We’ve Mapped Out The Perfect Wedding Reception Layout

Wedding Reception layout

No matter where you’re having your wedding reception, whether an art gallery, a country club, or a tent on your parents’ lawn, you’ll need to figure out a floor plan for your wedding reception setup! Deciding how to place the dance floor, tables, stage, and bar(s) will have a major impact on the flow of the evening. Not sure how to set up a wedding reception room? We have a few tips for where to start.

Place the Dance Floor and Stage First

With the dimensions of the room on-hand, decide where you’ll put the dance floor. An established venue (think hotel ballroom) will often have good suggestions, but if you’re working with a venue that doesn’t host many weddings, you may have to come up with your own ideas. The two most popular options for a rectangular room are to either center the dance floor lengthwise, with the dance floor and stage for the band or DJ against one of the room’s long walls (this is usually directly across from the entrance), or to place the dance floor at one end of the room, centered and backed up against one of the room’s short walls.

Select Tables

Before you fill in the floor plan, decide what shape and size you want for your tables. Will you and your partner be at a sweetheart table, or will you be joining your wedding party at a long king’s table? Either way, make sure the two of you are in a central location that most of the guests can see—and with a great view of the band! Then decide if your guests will be at round, square, or rectangular tables, and determine how many guests can fit at each table (which will help you figure out your total table count!).

Arrange the Tables

Now that you know what kind of tables you’ll be using, lay them out. Put yourselves in the best seats in the house, whether that means giving the head table the greatest view or setting the sweetheart table immediately opposite the dance floor from the band. From here, try to arrange your tables as symmetrically as possible. The tables will either form a U-shape around a dance floor centered along a long wall, or will fill one end of the space if the dance floor is at the far end.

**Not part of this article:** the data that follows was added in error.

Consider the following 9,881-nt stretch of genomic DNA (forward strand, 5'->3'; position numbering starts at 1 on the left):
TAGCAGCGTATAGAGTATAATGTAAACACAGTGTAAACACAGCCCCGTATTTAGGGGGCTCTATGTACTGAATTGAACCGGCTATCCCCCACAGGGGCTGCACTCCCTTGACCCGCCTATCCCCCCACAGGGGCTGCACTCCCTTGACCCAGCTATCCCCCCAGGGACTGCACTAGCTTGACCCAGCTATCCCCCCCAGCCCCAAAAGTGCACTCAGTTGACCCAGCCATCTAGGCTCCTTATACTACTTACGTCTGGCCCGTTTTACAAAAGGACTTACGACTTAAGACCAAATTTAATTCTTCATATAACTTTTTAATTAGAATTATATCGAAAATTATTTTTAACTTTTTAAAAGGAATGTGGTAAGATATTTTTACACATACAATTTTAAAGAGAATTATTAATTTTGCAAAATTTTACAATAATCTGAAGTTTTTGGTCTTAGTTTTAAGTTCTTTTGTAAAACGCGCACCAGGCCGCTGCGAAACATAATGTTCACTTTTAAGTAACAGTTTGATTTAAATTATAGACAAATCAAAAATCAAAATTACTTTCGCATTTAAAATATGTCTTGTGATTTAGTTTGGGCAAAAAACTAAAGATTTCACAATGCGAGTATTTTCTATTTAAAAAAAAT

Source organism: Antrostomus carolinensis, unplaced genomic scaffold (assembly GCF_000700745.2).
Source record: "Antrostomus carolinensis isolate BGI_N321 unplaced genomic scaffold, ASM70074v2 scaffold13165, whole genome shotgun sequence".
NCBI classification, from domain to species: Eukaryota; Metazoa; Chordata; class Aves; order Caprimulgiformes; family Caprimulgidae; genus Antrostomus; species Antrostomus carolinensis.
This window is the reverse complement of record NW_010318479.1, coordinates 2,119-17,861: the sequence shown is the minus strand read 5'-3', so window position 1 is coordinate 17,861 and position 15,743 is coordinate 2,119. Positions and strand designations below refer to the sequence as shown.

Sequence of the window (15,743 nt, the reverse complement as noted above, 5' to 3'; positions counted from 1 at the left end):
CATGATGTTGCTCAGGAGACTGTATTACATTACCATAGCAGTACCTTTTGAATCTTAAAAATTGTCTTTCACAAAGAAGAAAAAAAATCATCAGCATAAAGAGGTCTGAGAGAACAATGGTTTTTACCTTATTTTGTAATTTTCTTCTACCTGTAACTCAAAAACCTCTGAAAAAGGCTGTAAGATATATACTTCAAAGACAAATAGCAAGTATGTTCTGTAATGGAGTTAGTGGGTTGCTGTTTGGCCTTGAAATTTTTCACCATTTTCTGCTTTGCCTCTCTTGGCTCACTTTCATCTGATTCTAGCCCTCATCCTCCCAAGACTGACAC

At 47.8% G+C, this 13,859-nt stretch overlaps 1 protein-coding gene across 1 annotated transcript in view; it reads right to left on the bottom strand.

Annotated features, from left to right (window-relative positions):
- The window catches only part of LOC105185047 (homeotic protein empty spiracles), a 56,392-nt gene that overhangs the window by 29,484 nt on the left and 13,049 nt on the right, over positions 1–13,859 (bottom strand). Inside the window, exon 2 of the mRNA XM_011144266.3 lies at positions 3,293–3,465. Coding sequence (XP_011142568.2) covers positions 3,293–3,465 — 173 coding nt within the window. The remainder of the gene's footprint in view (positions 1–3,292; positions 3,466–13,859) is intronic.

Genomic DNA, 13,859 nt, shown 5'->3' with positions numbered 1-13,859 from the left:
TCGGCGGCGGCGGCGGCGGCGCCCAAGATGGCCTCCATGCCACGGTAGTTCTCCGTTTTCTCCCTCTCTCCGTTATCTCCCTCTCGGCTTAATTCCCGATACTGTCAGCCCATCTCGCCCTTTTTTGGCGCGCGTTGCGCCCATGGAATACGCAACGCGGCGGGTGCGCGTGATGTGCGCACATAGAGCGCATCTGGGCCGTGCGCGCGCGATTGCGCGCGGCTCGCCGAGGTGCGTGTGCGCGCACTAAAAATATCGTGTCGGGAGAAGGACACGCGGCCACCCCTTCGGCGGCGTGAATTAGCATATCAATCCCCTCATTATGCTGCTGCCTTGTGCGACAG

Illustration: Brides

Pick the VIP Seats

Reserve the tables closest to the two of you for your immediate families, and set aside tables that are farther from the band for older guests. The less desirable seats should be saved for your friends—they’ll be spending more time on the dance floor than at their tables, anyway!

Leave Room for the Bar(s)!

A good rule of thumb is to have one bar with two bartenders for every 100 guests. So if you’re expecting 150 people, you should have two bars and at least three bartenders for the evening. Spread the bars out to avoid congestion, and try to keep them away from the entrance to the space so guests walk all the way into the reception before looking for a drink. Place one bar near the dance floor to keep the party started, and another a little removed from the dance floor (and far away from the catering entrance!).


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